Growing Tomatillos

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Growing Tomatillos

Have you ever thought about growing tomatillos in your garden? They’re similar to tomatoes, but with a papery husk. Some even refer to them as husk tomatoes. They remind me of little Chinese lanterns. Such an interesting plant, and such a wonderful addition to a culinary garden too!


Growing Tomatillos Growing TomatillosGrowing Tomatillos
They sure are fun to watch grow. The papery husk will begin to dry and split as the tomatillo grows, which also helps begins to signal their readiness for picking. The husk are easily removed before cooking.

Unlike tomatoes, I think tomatillos are best when cooked. They’re a little tart for eating right off the vine, unless they’ve passed the green stage, and have ripened into a pale yellow. But when roasted, they make wonderful base for Salsa Verde, a bright green salsa made of tomatillos, peppers, onions, and cilantro.

If you’ve ever grown tomatoes, tomatillos require similar conditions.

Tomatillos

Growing Tips:

- Full sun. They like the heat, but not cold. Plan planting times accordingly to avoid frost.

- They prefer USDA hardiness zones between 5-11. Check your zone here: USDA Hardiness Zone Map

- A rich, moist soil that drains well. They like to be water frequently, but they don’t like soggy feet.

- Need to planted in multiples in order to pollinate and produce fruit. Plant at least two.

- Like tomatoes, indeterminate tomatillos will need support as they grow.

- Also like tomatoes, tomatillos are the perfect vegetable for planting in containers. Just make sure your container is large enough, and water often to compensate for container plants drying out quicker.

- Tomatillos are very productive when happy. One plant can produce several pounds of fruit—up to 10 pounds or more.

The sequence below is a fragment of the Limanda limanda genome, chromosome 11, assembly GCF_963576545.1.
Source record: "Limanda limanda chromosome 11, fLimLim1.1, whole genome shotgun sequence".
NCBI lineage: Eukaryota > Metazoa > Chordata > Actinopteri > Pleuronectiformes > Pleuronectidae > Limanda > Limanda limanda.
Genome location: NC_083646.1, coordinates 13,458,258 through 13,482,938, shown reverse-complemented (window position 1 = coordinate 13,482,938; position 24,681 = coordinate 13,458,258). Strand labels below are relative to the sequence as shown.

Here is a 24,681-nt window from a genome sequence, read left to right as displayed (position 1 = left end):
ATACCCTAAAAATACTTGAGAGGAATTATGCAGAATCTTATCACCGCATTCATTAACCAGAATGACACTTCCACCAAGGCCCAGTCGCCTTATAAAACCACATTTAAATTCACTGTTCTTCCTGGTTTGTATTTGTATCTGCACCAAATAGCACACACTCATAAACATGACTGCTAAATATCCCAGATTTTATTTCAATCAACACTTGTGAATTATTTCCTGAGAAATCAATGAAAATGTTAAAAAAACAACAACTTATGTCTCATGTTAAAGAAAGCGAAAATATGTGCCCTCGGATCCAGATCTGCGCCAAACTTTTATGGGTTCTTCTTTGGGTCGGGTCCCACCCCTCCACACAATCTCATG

Growing Tomatillos

Next time you’re planning your garden, plan for a pair of tomatillos for a flavorful change of pace. And go ahead and stock up on the chips for that homemade Salsa Verde while you’re at it. Yummy gardening is the best!

Happy gardening!

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Comments

  1. 3

    says

    I’m going to be doing a much bigger garden next year and I never thought to grow tomatillos but now I know I’ll have to add them! Such a good flavor for salsas and sauces!

  2. 4

    says

    I have never grown tomatillos! They are such a gorgeous color!! I may just have to get some this year even though it’s sorta late!

  3. 8

    says

    I planted two plants this summer. There are so many flowers right now, and it’s been a blast watching them. I can’t wait to harvest.

  4. 10

    says

    These are beautiful pictures of your tomatillos! I have often thought about growing them, but never tried. You’ve convinced me, they are on the list for next year.

  5. 11

    Jeni says

    First year I staked my tomatillo and got very small crop.
    Now I plant one with no support and I get a huge crop !

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